WDNR has not established PFAS standards or provided guidance for land application of biosolids, but Michigan offers proposed action levels in its interim guidance for comparison. The interim guidance specifies PFOS thresholds at which biosolids cannot be land applied (150 ppb); at which land application should be limited (50 ppb); and at which investigation of sources and sampling of effluent is recommended but land application is not restricted (20 ug/kg). The PFOS concentrations detected in both of the District’s biosolids samples are less than Michigan’s 50 ppb threshold for limited land application rates and also slightly less than the 20 ppb threshold for suggested source investigation and effluent sampling.
Land application of Metrogro is the most cost-effective and environmentally friendly way for the District to dispose of the solid waste recovered from wastewater. Alternatives such as landfilling or incineration are costly and have additional impacts on the environment and human health.
|Class B Liquid (Metrogro)||Class A Cake|
|1.2 - 1.6||16|
STRUVITE & POLYMERS
Polymer: The District uses polymer to help thicken biosolids. These polymers do not add any significant amount of PFAS to the waste stream. In fact, only two PFAS compounds were found, PFOS and PFBA, and both at less than 0.5 ppb. All other PFAS compounds were at a level below the laboratory method detection limit (MDL)*, which is considered zero.
Struvite: Struvite is a phosphorus-rich nutrient we recover from wastewater. Only one PFAS compound, PFHxA, was found in struvite at 0.06 ppb. All other PFAS compounds were at a level below the laboratory method detection limit*, which is considered zero.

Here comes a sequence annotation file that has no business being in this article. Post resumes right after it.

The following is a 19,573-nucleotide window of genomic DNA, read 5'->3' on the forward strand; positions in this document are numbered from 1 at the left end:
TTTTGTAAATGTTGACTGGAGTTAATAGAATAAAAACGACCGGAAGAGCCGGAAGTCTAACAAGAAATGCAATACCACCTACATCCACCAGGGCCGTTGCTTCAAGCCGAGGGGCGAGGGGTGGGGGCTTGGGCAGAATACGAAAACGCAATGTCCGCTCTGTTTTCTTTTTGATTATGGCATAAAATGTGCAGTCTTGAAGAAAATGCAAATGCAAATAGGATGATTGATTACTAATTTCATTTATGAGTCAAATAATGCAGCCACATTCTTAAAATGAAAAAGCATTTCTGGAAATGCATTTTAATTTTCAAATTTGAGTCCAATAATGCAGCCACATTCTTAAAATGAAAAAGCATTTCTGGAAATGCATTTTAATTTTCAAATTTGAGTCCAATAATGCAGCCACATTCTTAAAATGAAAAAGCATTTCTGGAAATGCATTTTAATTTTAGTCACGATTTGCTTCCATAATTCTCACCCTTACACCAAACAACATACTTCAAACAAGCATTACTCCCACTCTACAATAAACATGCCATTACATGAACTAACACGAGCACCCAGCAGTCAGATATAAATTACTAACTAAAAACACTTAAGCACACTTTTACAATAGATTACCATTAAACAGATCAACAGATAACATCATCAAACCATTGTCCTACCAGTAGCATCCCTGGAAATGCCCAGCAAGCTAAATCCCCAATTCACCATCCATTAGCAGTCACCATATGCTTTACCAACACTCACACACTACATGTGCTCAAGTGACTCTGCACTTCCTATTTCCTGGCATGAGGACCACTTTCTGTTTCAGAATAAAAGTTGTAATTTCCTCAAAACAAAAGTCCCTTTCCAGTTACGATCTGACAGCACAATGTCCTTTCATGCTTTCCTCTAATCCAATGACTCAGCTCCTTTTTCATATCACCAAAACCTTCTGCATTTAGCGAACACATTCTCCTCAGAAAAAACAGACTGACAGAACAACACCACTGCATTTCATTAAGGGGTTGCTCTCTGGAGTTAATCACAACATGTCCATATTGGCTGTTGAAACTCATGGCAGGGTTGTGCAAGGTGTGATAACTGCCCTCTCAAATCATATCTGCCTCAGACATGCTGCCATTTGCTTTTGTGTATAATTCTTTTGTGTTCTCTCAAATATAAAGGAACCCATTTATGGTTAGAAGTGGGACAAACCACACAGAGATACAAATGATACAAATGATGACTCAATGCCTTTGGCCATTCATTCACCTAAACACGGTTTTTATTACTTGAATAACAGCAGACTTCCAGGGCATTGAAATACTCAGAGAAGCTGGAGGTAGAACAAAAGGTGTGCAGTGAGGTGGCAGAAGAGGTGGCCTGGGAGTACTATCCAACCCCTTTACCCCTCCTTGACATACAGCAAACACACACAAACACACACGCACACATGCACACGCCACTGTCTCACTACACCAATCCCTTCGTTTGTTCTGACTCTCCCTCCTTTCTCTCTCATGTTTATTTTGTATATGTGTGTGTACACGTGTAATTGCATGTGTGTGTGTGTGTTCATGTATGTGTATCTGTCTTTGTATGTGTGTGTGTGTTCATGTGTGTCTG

Neither polymer nor struvite is a source of PFAS to the environment or waste stream.
|Polymer 1||Polymer 2||Polymer 3||Struvite|
|Less than MDL||Less than MDL||Less than MDL||Less than MDL|
|Less than MDL||Less than MDL||0.48||Less than MDL|
*According to the U.S. Environmental Protection Agency, method detection limit (MDL) is “the minimum measured concentration of a substance that can be reported with 99% confidence that the measured concentration is distinguishable from method blank results.”
As outlined in the sampling and analysis plan, the District is taking a phased approach to testing, with these initial results informing next steps in the testing process.
Click each toggle for information regarding what the District will investigate in the next round of testing.
What effects do certain treatment processes have on PFAS transformations and partitioning within the plant? Answering this question will also require further characterization of the sample points in phase one to focus on mass changes of PFAS within the treatment plant processes.
What are the differences in the amount of PFAS in the Class A biosolids versus Class B biosolids. Answering this will involve additional characterization of the biosolids sample points in phase one to determine why different biosolids products differ in the amount of PFAS.
Do certain areas of the collection system contribute more PFAS than others? This will involve additional examination of influent data from the five force mains entering the plant and determine if additional pump station investigation and sampling is warranted.